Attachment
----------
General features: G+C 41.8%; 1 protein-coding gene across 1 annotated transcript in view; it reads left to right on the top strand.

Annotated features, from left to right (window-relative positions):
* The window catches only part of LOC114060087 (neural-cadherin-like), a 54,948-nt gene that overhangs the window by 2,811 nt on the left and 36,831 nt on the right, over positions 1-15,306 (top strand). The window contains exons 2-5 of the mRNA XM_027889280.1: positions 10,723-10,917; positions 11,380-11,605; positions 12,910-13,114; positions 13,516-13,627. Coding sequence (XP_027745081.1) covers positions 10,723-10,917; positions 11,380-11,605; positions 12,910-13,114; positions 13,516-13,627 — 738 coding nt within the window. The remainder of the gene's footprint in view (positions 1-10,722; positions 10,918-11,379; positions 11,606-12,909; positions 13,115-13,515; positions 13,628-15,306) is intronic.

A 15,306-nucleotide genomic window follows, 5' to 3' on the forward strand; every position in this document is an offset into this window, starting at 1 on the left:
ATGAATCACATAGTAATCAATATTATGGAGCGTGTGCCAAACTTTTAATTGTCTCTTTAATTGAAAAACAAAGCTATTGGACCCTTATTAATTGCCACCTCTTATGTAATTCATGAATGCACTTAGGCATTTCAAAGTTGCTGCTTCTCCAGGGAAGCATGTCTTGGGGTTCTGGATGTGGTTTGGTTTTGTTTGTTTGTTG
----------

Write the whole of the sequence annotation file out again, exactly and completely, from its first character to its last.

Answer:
General features: G+C 41.8%; 1 protein-coding gene across 1 annotated transcript in view; it reads left to right on the top strand.

Annotated features, from left to right (window-relative positions):
* The window catches only part of LOC114060087 (neural-cadherin-like), a 54,948-nt gene that overhangs the window by 2,811 nt on the left and 36,831 nt on the right, over positions 1-15,306 (top strand). The window contains exons 2-5 of the mRNA XM_027889280.1: positions 10,723-10,917; positions 11,380-11,605; positions 12,910-13,114; positions 13,516-13,627. Coding sequence (XP_027745081.1) covers positions 10,723-10,917; positions 11,380-11,605; positions 12,910-13,114; positions 13,516-13,627 — 738 coding nt within the window. The remainder of the gene's footprint in view (positions 1-10,722; positions 10,918-11,379; positions 11,606-12,909; positions 13,115-13,515; positions 13,628-15,306) is intronic.

A 15,306-nucleotide genomic window follows, 5' to 3' on the forward strand; every position in this document is an offset into this window, starting at 1 on the left:
ATGAATCACATAGTAATCAATATTATGGAGCGTGTGCCAAACTTTTAATTGTCTCTTTAATTGAAAAACAAAGCTATTGGACCCTTATTAATTGCCACCTCTTATGTAATTCATGAATGCACTTAGGCATTTCAAAGTTGCTGCTTCTCCAGGGAAGCATGTCTTGGGGTTCTGGATGTGGTTTGGTTTTGTTTGTTTGTTG